14. Reinstall OneDrive. Once configured, copy user data back to the user’s local OneDrive directory and wait to sync.

The above steps were successful in releasing the ‘used’ space. Bare in mind, no version history will be kept in this scenario so please ensure that this is acceptable first. Without step 12, I did see the problem come back in one instance so if possible, I’d strongly recommend this step. You must bare in mind that when this procedure is carried out, it is like the user logging on for the first time and any customisations to their local profile WILL BE LOST.

Good luck.

Failed to download file- “http://officecdn.microsoft.com/xxx/xxx.cab” from internet. Using proxyserver – 0. Error = 12029

This one caught me out recently. Scenario:

All http://officecdn.microsoft.com is whitelisted and available, definitely no issue there.

  • All other updates seem to come down fine.
  • There are no ADR rules at all in place.
  • Running a full sync produces the error below:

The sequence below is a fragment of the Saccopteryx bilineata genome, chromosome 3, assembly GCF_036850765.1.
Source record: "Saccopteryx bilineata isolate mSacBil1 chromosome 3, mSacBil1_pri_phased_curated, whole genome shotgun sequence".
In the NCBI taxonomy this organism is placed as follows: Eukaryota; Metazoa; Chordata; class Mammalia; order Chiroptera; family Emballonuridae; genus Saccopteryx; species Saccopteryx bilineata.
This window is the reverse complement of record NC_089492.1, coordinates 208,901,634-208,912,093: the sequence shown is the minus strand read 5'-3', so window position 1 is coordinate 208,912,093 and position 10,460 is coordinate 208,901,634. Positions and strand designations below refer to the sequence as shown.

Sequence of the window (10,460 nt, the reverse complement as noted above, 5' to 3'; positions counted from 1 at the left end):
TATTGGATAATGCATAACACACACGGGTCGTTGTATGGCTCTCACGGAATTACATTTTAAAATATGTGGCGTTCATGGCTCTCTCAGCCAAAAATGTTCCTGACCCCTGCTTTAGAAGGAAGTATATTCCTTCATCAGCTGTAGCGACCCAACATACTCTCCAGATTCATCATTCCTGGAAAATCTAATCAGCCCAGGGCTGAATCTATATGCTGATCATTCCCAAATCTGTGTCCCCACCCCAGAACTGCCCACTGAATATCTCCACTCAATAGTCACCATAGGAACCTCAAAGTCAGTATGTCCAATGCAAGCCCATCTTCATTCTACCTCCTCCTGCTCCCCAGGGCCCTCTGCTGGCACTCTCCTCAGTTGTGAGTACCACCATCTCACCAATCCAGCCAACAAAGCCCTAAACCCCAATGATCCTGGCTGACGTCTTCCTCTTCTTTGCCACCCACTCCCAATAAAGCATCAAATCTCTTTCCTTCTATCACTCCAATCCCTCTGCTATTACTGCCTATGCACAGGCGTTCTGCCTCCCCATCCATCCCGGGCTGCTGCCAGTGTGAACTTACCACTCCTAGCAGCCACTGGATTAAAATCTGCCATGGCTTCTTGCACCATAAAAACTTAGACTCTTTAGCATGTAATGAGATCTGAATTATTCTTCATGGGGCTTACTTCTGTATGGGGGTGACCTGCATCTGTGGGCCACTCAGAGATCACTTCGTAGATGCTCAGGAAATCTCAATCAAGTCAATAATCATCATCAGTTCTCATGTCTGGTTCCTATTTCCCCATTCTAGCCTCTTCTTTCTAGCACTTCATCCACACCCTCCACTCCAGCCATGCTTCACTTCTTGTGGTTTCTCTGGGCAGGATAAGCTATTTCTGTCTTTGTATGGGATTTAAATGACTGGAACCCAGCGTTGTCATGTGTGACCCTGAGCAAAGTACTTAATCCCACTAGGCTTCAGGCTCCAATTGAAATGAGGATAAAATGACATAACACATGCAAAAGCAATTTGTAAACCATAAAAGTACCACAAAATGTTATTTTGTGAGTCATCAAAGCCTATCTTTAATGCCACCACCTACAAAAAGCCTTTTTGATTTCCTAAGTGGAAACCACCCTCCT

My client downloads updates through a proxy server and naturally the correct details for the proxy were in place on the Site System Settings under Site System Roles. Also the checkbox for Use a proxy server when synchronizing software updates was checked under the Proxy And Account Settings tab under the Software Update Point Properties role.

SOLUTION:

Despite the fact that ADRs were NOT created or used in any way, it transpired that the checkbox Use a proxy server when downloading content by using automatic deployment rules also had to be checked. Once this was selected, O365 updates started syncing.

 

PXE only works for X number of clients; DHCP works fine

Difficult to pick a snappy title for this so suggestions welcome!